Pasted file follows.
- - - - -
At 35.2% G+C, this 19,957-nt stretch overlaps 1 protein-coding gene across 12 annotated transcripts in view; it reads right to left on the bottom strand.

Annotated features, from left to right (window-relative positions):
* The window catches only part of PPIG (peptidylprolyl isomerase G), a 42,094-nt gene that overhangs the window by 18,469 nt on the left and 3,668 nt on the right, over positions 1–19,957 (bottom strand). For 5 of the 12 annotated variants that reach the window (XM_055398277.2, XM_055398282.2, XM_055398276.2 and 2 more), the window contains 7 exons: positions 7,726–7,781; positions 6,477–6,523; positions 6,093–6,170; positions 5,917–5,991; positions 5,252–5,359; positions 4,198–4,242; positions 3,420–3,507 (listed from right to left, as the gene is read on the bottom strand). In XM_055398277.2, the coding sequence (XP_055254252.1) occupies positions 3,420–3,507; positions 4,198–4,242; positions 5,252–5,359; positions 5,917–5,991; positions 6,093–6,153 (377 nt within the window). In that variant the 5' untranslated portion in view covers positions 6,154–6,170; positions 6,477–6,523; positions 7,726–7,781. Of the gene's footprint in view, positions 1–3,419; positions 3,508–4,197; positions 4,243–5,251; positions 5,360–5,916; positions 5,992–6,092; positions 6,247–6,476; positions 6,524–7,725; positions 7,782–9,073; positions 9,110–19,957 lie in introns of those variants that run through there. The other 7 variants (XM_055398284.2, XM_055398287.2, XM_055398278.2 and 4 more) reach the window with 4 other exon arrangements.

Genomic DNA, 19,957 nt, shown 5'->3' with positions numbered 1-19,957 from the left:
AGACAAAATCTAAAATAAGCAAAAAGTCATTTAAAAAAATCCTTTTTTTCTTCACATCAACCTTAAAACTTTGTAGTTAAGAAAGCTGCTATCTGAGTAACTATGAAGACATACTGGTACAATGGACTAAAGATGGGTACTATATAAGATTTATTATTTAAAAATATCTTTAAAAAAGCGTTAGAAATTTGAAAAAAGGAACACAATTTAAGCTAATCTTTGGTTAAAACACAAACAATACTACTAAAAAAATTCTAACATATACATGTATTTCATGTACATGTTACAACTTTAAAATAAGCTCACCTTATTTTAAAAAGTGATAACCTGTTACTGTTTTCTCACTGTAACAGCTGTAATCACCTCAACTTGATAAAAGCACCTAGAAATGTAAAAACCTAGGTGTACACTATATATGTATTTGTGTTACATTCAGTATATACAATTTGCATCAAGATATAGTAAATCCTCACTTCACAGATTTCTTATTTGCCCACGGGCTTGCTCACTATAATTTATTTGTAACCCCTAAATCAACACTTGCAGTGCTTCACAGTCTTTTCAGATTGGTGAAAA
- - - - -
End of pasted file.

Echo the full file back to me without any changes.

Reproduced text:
At 35.2% G+C, this 19,957-nt stretch overlaps 1 protein-coding gene across 12 annotated transcripts in view; it reads right to left on the bottom strand.

Annotated features, from left to right (window-relative positions):
* The window catches only part of PPIG (peptidylprolyl isomerase G), a 42,094-nt gene that overhangs the window by 18,469 nt on the left and 3,668 nt on the right, over positions 1–19,957 (bottom strand). For 5 of the 12 annotated variants that reach the window (XM_055398277.2, XM_055398282.2, XM_055398276.2 and 2 more), the window contains 7 exons: positions 7,726–7,781; positions 6,477–6,523; positions 6,093–6,170; positions 5,917–5,991; positions 5,252–5,359; positions 4,198–4,242; positions 3,420–3,507 (listed from right to left, as the gene is read on the bottom strand). In XM_055398277.2, the coding sequence (XP_055254252.1) occupies positions 3,420–3,507; positions 4,198–4,242; positions 5,252–5,359; positions 5,917–5,991; positions 6,093–6,153 (377 nt within the window). In that variant the 5' untranslated portion in view covers positions 6,154–6,170; positions 6,477–6,523; positions 7,726–7,781. Of the gene's footprint in view, positions 1–3,419; positions 3,508–4,197; positions 4,243–5,251; positions 5,360–5,916; positions 5,992–6,092; positions 6,247–6,476; positions 6,524–7,725; positions 7,782–9,073; positions 9,110–19,957 lie in introns of those variants that run through there. The other 7 variants (XM_055398284.2, XM_055398287.2, XM_055398278.2 and 4 more) reach the window with 4 other exon arrangements.

Genomic DNA, 19,957 nt, shown 5'->3' with positions numbered 1-19,957 from the left:
AGACAAAATCTAAAATAAGCAAAAAGTCATTTAAAAAAATCCTTTTTTTCTTCACATCAACCTTAAAACTTTGTAGTTAAGAAAGCTGCTATCTGAGTAACTATGAAGACATACTGGTACAATGGACTAAAGATGGGTACTATATAAGATTTATTATTTAAAAATATCTTTAAAAAAGCGTTAGAAATTTGAAAAAAGGAACACAATTTAAGCTAATCTTTGGTTAAAACACAAACAATACTACTAAAAAAATTCTAACATATACATGTATTTCATGTACATGTTACAACTTTAAAATAAGCTCACCTTATTTTAAAAAGTGATAACCTGTTACTGTTTTCTCACTGTAACAGCTGTAATCACCTCAACTTGATAAAAGCACCTAGAAATGTAAAAACCTAGGTGTACACTATATATGTATTTGTGTTACATTCAGTATATACAATTTGCATCAAGATATAGTAAATCCTCACTTCACAGATTTCTTATTTGCCCACGGGCTTGCTCACTATAATTTATTTGTAACCCCTAAATCAACACTTGCAGTGCTTCACAGTCTTTTCAGATTGGTGAAAA